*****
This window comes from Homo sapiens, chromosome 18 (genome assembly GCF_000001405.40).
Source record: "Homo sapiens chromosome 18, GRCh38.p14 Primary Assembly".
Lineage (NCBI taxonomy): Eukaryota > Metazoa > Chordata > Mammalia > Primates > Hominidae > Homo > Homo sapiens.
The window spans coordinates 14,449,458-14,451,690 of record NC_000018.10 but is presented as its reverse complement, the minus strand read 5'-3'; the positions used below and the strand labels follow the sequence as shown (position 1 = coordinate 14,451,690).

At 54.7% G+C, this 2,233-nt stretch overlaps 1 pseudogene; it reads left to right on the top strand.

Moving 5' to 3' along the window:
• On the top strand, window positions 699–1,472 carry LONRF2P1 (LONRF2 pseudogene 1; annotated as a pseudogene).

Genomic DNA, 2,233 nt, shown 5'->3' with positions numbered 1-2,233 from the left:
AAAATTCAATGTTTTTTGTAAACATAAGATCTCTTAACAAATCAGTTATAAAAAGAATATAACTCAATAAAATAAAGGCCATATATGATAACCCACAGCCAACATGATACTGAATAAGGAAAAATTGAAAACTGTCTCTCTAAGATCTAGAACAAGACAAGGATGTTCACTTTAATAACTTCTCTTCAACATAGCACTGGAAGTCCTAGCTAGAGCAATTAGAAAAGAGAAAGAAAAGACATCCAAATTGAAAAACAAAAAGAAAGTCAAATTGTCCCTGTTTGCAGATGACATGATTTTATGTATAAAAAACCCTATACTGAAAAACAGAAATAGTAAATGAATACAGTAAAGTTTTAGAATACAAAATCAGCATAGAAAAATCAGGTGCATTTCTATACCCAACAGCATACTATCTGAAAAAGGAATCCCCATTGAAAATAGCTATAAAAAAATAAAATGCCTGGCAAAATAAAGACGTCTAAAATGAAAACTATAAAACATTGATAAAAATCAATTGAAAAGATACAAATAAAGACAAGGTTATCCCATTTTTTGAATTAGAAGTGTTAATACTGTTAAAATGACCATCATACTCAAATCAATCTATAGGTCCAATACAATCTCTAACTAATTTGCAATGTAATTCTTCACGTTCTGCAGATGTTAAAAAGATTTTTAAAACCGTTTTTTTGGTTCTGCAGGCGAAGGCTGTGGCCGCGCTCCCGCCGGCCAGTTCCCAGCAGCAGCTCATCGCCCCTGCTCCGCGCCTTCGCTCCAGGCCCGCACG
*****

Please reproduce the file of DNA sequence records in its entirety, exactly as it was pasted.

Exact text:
This window comes from Homo sapiens, chromosome 18 (genome assembly GCF_000001405.40).
Source record: "Homo sapiens chromosome 18, GRCh38.p14 Primary Assembly".
Lineage (NCBI taxonomy): Eukaryota > Metazoa > Chordata > Mammalia > Primates > Hominidae > Homo > Homo sapiens.
The window spans coordinates 14,449,458-14,451,690 of record NC_000018.10 but is presented as its reverse complement, the minus strand read 5'-3'; the positions used below and the strand labels follow the sequence as shown (position 1 = coordinate 14,451,690).

At 54.7% G+C, this 2,233-nt stretch overlaps 1 pseudogene; it reads left to right on the top strand.

Moving 5' to 3' along the window:
• On the top strand, window positions 699–1,472 carry LONRF2P1 (LONRF2 pseudogene 1; annotated as a pseudogene).

Genomic DNA, 2,233 nt, shown 5'->3' with positions numbered 1-2,233 from the left:
AAAATTCAATGTTTTTTGTAAACATAAGATCTCTTAACAAATCAGTTATAAAAAGAATATAACTCAATAAAATAAAGGCCATATATGATAACCCACAGCCAACATGATACTGAATAAGGAAAAATTGAAAACTGTCTCTCTAAGATCTAGAACAAGACAAGGATGTTCACTTTAATAACTTCTCTTCAACATAGCACTGGAAGTCCTAGCTAGAGCAATTAGAAAAGAGAAAGAAAAGACATCCAAATTGAAAAACAAAAAGAAAGTCAAATTGTCCCTGTTTGCAGATGACATGATTTTATGTATAAAAAACCCTATACTGAAAAACAGAAATAGTAAATGAATACAGTAAAGTTTTAGAATACAAAATCAGCATAGAAAAATCAGGTGCATTTCTATACCCAACAGCATACTATCTGAAAAAGGAATCCCCATTGAAAATAGCTATAAAAAAATAAAATGCCTGGCAAAATAAAGACGTCTAAAATGAAAACTATAAAACATTGATAAAAATCAATTGAAAAGATACAAATAAAGACAAGGTTATCCCATTTTTTGAATTAGAAGTGTTAATACTGTTAAAATGACCATCATACTCAAATCAATCTATAGGTCCAATACAATCTCTAACTAATTTGCAATGTAATTCTTCACGTTCTGCAGATGTTAAAAAGATTTTTAAAACCGTTTTTTTGGTTCTGCAGGCGAAGGCTGTGGCCGCGCTCCCGCCGGCCAGTTCCCAGCAGCAGCTCATCGCCCCTGCTCCGCGCCTTCGCTCCAGGCCCGCACG